Jeff Madrick is the director of the Bernard L. Schwartz Rediscovering Government Initiative at the Century Foundation and editor of Challenge Magazine. His new book is Seven Bad Ideas: How Mainstream Economists Damaged America and the World.
Among the many forces contributing to the recent epidemic of tension between police and mostly black urban communities, from Ferguson to Cleveland to Baltimore, one in particular has been all too little acknowledged: America’s child poverty crisis.
Social Security may well be the most popular social program in America. Its popularity may explain why it has seemed easy to frighten the general public about Social Security’s demise with an alarmist campaign that has been underway since the 1990s and early 2000s, and continues today.
What would have happened if the federal government had saved Lehman Brothers back in September 2008? The nation would certainly not have passed the Dodd-Frank financial reforms. Nor would there have been enormous pressure on other federal agencies, including the Securities and Exchange Commission and the Commodities Futures Trading Commission to become more vigilant.
Despite a near perfect record of misses, inflation hawks that help set the Fed’s interest rate policies are making influential public pronouncements again. The public, policymakers, and the media should recognize not merely how flawed their judgment has been in the past, but that their conclusions are the same almost no matter the circumstances.
The interest rate policies for the US are set in secret by the Federal Open Market Committee (FOMC) at regularly scheduled meetings eight times a year. Occasionally, the chairman of the FOMC, who is also the chairman of the central bank, the Federal Reserve, holds emergency conference calls as well.
America has the second highest child poverty rate of the thirty-five nations measured by the United Nation Children’s Fund. Yet only two fifths of poor children in the US have access to Head Start. Our political leaders have largely overlooked the connection between poverty, poor educational attainment, and even neural malfunctions—and the extent to which effective poverty reduction itself can correct the problem.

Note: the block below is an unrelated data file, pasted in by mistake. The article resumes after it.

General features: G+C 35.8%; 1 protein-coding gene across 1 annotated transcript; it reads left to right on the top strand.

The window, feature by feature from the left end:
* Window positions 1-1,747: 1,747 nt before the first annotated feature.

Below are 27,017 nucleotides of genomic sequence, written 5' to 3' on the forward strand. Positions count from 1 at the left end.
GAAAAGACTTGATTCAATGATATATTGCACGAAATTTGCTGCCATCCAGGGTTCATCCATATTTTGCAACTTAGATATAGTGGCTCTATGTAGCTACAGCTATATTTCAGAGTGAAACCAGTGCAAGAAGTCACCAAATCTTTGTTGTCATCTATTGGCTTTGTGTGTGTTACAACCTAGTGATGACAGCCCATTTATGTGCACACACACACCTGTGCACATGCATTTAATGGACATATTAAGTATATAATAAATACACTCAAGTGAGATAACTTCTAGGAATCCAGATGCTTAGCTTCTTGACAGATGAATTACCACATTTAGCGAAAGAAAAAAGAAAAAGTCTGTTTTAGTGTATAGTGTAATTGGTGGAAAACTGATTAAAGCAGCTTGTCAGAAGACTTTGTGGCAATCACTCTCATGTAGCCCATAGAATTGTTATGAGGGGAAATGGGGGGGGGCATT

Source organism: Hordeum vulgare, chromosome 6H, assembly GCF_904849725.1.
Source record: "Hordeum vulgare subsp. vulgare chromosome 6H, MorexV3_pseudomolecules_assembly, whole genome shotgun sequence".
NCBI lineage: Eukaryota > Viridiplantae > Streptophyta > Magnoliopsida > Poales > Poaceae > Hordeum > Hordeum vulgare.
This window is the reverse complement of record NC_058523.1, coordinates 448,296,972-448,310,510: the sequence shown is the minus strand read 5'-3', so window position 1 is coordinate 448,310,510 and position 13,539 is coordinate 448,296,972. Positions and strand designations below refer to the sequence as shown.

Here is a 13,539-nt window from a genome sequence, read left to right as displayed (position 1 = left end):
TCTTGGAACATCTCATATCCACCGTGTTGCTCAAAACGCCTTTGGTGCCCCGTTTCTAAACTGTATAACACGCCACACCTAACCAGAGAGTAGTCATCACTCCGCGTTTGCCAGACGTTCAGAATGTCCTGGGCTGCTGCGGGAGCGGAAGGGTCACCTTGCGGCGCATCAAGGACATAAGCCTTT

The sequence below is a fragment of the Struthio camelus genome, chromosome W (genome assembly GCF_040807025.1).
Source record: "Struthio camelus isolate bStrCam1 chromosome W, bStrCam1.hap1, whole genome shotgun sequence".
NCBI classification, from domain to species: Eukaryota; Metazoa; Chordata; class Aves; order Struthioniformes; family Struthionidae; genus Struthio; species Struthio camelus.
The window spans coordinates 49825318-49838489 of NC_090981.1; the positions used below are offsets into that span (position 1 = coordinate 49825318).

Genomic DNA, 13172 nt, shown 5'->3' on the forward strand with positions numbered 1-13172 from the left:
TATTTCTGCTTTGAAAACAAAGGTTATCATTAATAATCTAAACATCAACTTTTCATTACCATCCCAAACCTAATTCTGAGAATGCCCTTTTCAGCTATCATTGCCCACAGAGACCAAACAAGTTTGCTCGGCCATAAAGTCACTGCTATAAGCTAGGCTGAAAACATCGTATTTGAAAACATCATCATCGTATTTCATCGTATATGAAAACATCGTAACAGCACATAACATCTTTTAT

The powerful findings of Thomas Piketty and other economists have challenged long-held assumptions that America is a meritocracy. But the problem of inequality is an inadequate description of the situation. We now have stagnating incomes for a large majority of Americans and runaway incomes at the very top. This is not so much “inequality” as a complete lack of growth for much of the country.
We hear time and again from those who should know better that government is a hindrance to the innovation that produces economic growth. Above all, the government should not try to pick “winners” by investing in what may be the next great companies. Many orthodox economists insist that the government should just get out of the way. A new book, The Entrepreneurial State by Mariana Mazzucato, forcefully documents just how wrong these assertions are.
By making jobs the centerpiece of the speech, President Obama gave one of his best State of the Union addresses. But the jobs situation is not merely a concern. It is a crisis. Minorities and the young in particular have been battered. And the most necessary measure of all—continued fiscal stimulus to encourage growth—is not being entertained.